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Alvy as a rabbi in Annie’s grandmother’s imagination.

 [My only other comment is that if you like this and want more, the second best Woody Allen movie to me is Hannah and Her Sisters. Which has a bravura Oscar winning performance by Michael Caine.]

—Stu Moore inexplicably moved from New Mexico to Mobile, Alabama thirteen years ago. He remains there surrounded by books, which concerns his wife.

52 Movies: Week 2 - The Bird People in China

Week 2-The Bird People in China-Janet_html_m2614024bI first came across The Bird People in China after I had watched Departures and I wanted to find out more about Masahiro Matoki who played the protagonist in the film. The name of the movie (Bird People) intrigued me, so I ordered it from Netflix.

I have to admit that I did not enjoy a good bit of the first part of the movie, but because I like this actor, and I really wanted to find out about the bird people, and because the promotional picture piqued my curiosity, I stuck with it, and after a while, I was really glad I had.

This is the story of Wada, a Japanese businessman who gets an urgent call from his company. The man who has been previously negotiating with a small village in China for the rights to mine Jade in their area has been hospitalized, and the company needs someone to take his place right away. Wada, who knows nothing about Jade, has been chosen to take his place.

Week 2-wellcameHe arrives, attired in a business suit, in a run-down, out-of-the-way town in China where he is met by his driver, who owns a dilapidated van, and with whom he can barely communicate. The driver takes him to meet Ujiie his translator and a representative of the people with whom Wada’s company is doing business. Shortly after they meet, Ujiie takes Wada into an empty building and beats the ever-loving daylight out of him. This has something to do with Ujiie’s employers dealings with Wada’s predecessor, but I could never really figure out what was going on, and Wada was as much in the dark as I am. This scene is filled with brutal violence and is painful to watch, and yet it is partly played for comedy. When the funny lines come, it’s really surprising.

Week2-rock birdResuming the journey, they drive into the night to an inn in a remote village (although in retrospect, this won’t seem so remote). It is at their evening meal that Wada first hears about the Bird People. There is a young man staying in the inn who has heard a legend about them, and he is on a journey to find if they really exist.

Week2-tattoosBy the time Wada and Ujiie are sharing a small room for the night, Wada has realized that Ujiie is a yakuza – a gangster. Wada never refers to Ujiie in any other way than as the gangster, so I will hereafter relieve myself of the misery of typing a word with a j followed by two i’s. When the gangster turns his back to Wada, we see that he is covered with strange tattoos, and during the night he is visited by terrifying dreams.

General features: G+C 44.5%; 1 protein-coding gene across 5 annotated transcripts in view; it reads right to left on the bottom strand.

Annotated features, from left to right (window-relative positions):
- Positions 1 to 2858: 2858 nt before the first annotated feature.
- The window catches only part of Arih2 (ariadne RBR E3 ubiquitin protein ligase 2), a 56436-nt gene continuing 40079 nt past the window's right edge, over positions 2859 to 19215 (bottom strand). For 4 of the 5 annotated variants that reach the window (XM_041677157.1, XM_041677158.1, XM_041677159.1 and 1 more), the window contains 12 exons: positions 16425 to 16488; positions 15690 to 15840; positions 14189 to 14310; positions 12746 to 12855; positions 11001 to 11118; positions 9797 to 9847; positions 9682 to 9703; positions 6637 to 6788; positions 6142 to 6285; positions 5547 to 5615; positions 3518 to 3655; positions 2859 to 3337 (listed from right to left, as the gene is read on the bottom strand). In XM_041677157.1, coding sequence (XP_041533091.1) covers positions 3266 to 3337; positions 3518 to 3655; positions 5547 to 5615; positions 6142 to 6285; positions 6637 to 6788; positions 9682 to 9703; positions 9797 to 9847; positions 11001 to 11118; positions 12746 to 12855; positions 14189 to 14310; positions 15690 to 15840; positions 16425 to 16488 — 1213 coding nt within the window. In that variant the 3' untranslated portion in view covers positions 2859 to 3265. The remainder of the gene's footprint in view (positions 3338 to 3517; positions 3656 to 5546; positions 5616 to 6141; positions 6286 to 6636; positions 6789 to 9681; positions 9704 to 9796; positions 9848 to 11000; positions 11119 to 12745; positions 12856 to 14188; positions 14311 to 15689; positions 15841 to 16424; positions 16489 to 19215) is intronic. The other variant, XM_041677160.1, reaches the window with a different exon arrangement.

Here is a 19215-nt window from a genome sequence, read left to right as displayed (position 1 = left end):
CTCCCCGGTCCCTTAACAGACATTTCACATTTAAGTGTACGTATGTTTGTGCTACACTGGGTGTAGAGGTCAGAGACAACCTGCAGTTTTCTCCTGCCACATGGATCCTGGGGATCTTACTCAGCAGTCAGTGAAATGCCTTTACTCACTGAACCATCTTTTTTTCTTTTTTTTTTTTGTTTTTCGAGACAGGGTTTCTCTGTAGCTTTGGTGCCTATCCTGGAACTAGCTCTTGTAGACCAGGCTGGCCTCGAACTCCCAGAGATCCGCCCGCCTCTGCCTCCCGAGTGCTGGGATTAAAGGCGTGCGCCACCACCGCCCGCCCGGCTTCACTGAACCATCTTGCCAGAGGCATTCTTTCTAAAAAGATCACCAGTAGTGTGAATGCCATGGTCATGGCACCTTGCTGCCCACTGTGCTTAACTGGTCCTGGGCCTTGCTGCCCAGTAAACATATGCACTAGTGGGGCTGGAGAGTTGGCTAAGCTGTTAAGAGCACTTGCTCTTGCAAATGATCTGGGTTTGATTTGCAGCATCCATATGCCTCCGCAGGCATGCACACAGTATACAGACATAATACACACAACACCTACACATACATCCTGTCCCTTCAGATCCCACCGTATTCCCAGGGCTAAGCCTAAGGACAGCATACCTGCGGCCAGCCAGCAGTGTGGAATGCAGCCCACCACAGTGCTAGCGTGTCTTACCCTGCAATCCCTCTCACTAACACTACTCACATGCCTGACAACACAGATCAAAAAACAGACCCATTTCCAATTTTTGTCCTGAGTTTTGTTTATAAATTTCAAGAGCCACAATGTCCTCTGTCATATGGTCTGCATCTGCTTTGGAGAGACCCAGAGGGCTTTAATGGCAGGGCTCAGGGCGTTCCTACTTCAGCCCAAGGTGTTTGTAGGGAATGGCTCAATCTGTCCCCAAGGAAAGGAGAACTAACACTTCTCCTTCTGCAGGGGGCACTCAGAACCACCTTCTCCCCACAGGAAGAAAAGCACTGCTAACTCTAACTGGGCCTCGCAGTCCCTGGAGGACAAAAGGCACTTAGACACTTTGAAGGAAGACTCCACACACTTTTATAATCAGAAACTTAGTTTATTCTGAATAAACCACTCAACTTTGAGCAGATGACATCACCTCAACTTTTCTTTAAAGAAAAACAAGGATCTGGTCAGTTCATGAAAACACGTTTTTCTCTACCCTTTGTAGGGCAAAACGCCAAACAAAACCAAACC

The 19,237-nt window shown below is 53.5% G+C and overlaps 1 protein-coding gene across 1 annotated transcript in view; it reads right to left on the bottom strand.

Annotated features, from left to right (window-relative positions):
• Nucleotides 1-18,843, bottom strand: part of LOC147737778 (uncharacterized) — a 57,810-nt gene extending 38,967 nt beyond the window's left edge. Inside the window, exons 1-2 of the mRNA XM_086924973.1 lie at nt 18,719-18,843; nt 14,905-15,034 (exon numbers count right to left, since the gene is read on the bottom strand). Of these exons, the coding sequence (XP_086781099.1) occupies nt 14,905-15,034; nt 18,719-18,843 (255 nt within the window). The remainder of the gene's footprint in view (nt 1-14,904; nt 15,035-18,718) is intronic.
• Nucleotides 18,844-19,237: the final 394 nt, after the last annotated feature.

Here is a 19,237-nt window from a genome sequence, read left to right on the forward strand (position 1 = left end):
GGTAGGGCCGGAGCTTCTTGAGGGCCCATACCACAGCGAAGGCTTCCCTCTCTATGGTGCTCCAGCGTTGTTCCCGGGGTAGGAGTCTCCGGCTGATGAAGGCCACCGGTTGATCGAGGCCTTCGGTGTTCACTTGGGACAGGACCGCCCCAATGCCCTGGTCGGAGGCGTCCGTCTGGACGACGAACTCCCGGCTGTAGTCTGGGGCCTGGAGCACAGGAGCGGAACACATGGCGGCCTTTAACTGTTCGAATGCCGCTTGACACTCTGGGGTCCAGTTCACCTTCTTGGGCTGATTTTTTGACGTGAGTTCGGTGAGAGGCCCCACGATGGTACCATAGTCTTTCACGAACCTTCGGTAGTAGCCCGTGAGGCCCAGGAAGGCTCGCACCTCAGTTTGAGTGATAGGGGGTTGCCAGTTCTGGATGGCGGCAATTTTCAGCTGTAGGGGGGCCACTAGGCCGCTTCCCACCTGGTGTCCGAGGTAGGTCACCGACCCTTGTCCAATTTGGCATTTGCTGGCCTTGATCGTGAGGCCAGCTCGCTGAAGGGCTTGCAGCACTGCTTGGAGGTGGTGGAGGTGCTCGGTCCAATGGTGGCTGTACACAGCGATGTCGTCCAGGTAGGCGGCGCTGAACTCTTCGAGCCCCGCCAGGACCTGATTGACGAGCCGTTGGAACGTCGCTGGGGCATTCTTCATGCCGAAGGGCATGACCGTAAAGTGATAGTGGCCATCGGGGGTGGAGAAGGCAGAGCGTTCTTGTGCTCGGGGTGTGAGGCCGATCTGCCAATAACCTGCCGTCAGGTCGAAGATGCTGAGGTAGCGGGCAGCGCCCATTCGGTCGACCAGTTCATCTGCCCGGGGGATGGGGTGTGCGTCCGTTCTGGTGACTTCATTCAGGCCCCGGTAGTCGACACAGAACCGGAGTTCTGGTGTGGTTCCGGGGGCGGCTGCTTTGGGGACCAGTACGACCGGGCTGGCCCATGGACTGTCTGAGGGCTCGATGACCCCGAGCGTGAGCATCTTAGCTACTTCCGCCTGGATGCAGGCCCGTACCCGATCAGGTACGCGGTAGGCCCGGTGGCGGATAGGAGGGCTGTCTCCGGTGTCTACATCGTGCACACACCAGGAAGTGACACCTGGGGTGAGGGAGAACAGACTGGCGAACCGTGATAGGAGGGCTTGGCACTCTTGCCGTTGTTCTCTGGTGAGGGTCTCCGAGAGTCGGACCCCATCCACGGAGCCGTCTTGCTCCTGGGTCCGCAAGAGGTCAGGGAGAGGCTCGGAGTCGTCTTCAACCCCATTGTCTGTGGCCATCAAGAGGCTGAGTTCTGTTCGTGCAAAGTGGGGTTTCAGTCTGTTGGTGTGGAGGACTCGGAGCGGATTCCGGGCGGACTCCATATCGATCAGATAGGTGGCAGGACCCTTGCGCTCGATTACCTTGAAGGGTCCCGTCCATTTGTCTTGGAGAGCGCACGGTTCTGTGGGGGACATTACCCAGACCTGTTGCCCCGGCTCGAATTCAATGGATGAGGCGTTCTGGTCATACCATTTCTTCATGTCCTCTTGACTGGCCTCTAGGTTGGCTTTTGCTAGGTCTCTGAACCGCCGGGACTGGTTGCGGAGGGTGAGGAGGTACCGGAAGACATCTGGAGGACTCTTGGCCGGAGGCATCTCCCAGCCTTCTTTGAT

After a long journey in the van, they meet with the man who is going to guide them on foot over the mountains to the river on which the village is located. The men seem to have come to an uneasy truce, although occasionally the gangster seems compelled to abuse Wada in some way. Then, after a seemingly endless journey (a perfect metaphor for the beginning of the movie) they come to a river where they are ferried across by a very mysterious man using a very mysterious means of power, and the beautiful movie begins.

Shortly after finally arriving in the village, the men come across the small children of the village having their flying lessons. For sheer joy, it would be hard to beat this scene. I wish I could get a better picture.

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When they ask the villagers about the classes, they are told that the young woman who teaches them is Week2-annie goodthe granddaughter of a man who fell from the skies many years ago, and who was able to fly. She is teaching them what he taught her, although she doesn’t know if they will ever really be able to take flight. She has never done so herself. This young woman is very quiet and peaceful. I don’t know if we ever even learn her name. She seems entirely content with her life in the village, and her flying school and seems not to worry at all about the eventual success or failure of the flying lessons.

As the woman walks along, she frequently sings a soft and lovely song over and over. Soon Wada realizes that he knows the song, and you will too, and this adds to the mystery surrounding her family. As time goes by Wada becomes increasingly fascinated with the story of her grandfather and works hard to decipher the manuscript he left behind. As he learns more about the grandfather’s story, he begins to have a great desire to learn to fly.

I hesitate to say any more about the plot lest I give too much away. This isn’t a perfect movie. As I mentioned before the first part was not quite to my taste, although it was far from being totally bad. The second part had a few flaws too, but they were very much outweighed by its strengths. I would like to watch the film a few more times, although at the moment that would be difficult. It is available on DVD from Netflix, and can be bought from Amazon, but it’s pretty pricey. You can see a trailer here but I’m really not sure if it is a good idea to watch it before the movie. You can also watch the movie in Japanese, but stay away from the English version on Youtube because it’s not what it seems.


—Janet Cupo has been commenting on this blog for about as long as it's existed, and has her own excellent blog at The Three Prayers.